Current Suspected Overdose Deaths in Delaware for 2020: Get Help Now!
The Delaware Division of Public Health (DPH) wishes to alert the Delaware medical community about a possible foodborne outbreak investigation now in progress.
Worcester County Health Department (WCHD), along with the Maryland Department of Health and Mental Hygiene (DHMH), is investigating reports of possibly foodborne gastroenteritis (GE) associated with a local restaurant in Ocean City, Maryland. WCHD has received reports of at least 30 patrons who became ill with gastrointestinal (GI) symptoms including nausea, vomiting, and diarrhea after eating at this local restaurant on June 22-24, 2004. In addition, beginning on Wednesday, June 23, 2004, 15 restaurant employees have reported illness consistent with GE.
The etiologic agent of these illnesses is undetermined at this time. Norovirus is suspected on the basis of symptomatology and an incubation period of approximately 24-48 hours. WCHD is collecting viral and enteric stool specimens from ill employees and patrons. No hospitalizations or deaths have been reported; however, at least five patrons have sought medical care from a primary physician or at a hospital emergency department.
WCHD inspected the restaurant on Friday, June 25, 2004. The restaurant voluntarily ceased operations on the evening of Friday, June 25, through the afternoon of Monday, June 28. No additional illness among employees or patrons has been reported since its reopening.
Health Care Providers who receive reports of GE cases with vomiting and or/diarrhea among persons with recent travel to Ocean City during June 22-25 should contact Delaware Division of Public Health at 1-888-295-5156.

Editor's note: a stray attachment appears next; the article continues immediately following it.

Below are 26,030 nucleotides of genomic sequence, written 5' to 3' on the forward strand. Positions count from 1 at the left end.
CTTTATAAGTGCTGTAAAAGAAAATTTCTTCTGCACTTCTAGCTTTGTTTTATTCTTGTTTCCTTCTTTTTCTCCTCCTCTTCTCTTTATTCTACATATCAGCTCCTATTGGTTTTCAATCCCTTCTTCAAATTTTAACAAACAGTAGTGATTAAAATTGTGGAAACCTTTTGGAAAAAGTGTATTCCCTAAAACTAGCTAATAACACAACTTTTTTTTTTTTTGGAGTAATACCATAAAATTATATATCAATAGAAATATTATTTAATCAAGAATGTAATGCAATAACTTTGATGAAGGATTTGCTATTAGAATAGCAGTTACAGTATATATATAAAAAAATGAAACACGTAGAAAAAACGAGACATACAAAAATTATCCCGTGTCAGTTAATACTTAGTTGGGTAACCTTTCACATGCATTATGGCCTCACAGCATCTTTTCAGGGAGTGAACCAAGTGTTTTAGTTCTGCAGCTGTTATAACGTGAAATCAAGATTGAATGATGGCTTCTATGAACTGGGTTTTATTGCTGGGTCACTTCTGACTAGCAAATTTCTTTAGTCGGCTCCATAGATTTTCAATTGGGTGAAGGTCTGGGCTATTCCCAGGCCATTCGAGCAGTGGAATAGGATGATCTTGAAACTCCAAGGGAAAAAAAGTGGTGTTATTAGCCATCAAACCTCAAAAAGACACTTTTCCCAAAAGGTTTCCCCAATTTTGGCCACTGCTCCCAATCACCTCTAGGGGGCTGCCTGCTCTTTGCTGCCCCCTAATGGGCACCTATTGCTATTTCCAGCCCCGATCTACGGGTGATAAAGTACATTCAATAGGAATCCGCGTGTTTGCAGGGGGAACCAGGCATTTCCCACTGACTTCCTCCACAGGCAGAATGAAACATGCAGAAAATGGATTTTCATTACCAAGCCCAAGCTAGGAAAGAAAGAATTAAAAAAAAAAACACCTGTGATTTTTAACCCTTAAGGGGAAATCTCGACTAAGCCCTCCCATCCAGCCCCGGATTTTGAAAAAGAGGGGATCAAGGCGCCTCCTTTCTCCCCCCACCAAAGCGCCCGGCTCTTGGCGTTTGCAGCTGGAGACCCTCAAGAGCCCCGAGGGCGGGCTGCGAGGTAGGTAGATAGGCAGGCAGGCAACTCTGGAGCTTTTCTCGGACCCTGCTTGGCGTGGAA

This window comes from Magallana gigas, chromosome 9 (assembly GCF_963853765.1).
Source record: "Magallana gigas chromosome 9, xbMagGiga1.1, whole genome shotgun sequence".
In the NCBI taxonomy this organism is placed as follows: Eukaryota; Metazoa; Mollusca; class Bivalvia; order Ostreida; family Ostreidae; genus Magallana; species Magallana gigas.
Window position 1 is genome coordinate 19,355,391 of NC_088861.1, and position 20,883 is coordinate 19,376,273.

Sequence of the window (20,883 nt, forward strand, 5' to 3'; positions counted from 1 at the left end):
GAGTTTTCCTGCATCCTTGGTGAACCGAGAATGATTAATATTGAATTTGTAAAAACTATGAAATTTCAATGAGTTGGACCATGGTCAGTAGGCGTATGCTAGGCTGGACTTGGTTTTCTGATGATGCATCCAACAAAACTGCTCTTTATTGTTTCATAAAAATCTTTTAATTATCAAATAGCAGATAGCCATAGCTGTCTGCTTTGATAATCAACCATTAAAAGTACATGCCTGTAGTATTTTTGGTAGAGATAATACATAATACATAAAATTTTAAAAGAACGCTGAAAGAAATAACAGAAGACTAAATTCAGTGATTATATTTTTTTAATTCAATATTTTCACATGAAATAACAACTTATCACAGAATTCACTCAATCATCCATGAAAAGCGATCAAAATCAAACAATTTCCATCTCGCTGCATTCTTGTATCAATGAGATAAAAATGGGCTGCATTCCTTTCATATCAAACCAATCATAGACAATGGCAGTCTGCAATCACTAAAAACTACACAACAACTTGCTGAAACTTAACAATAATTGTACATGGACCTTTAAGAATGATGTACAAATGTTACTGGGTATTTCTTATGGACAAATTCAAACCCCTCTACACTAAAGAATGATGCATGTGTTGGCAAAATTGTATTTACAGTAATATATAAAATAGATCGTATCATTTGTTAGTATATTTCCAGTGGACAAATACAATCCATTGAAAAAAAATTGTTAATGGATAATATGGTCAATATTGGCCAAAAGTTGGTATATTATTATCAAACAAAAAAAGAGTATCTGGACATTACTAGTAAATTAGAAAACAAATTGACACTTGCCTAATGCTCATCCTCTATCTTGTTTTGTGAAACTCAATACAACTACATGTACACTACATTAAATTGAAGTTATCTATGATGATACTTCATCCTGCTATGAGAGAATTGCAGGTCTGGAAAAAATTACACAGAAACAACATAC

An illness caused by Norovirus is often characterized by acute - onset of vomiting, watery, non-bloody diarrhea with abdominal cramps and nausea. Low-grade fever also occasionally occurs and vomiting is more common in children. Symptoms usually last 24-60 hours.
The incubation period is usually between 24 to 48 hours (median in outbreaks 33-66 hours), but cases can occur within 12 hours of exposure.
During acute stage of disease and up to 48 hours after Norovirus diarrhea stops.
Detection of the presence of noroviruses using reverse transcriptase polymerase chain reaction (RT-PCR). RT-PCR can be used to test stool and emesis samples, as well as on environmental swabs in special studies; or direct and immune electron microscopy of fecal specimens; or detection of fourfold increase of specific antibodies in acute and convalescent phase blood samples.
To aid in the investigation, the Delaware Division of Public Health (DPH) requests that health care providers be suspicious of patients presenting with clinically compatible illness and report suspicious cases and laboratory confirmed Norovirus infections to DPH, Bureau of Epidemiology at 1-888-295-5156 immediately. This number is available during normal business hours and during non-business hours for emergencies.
DPH, Bureau of Epidemiology: 1-888-295-5156. This number is available during normal business hours and during non-business hours for emergencies.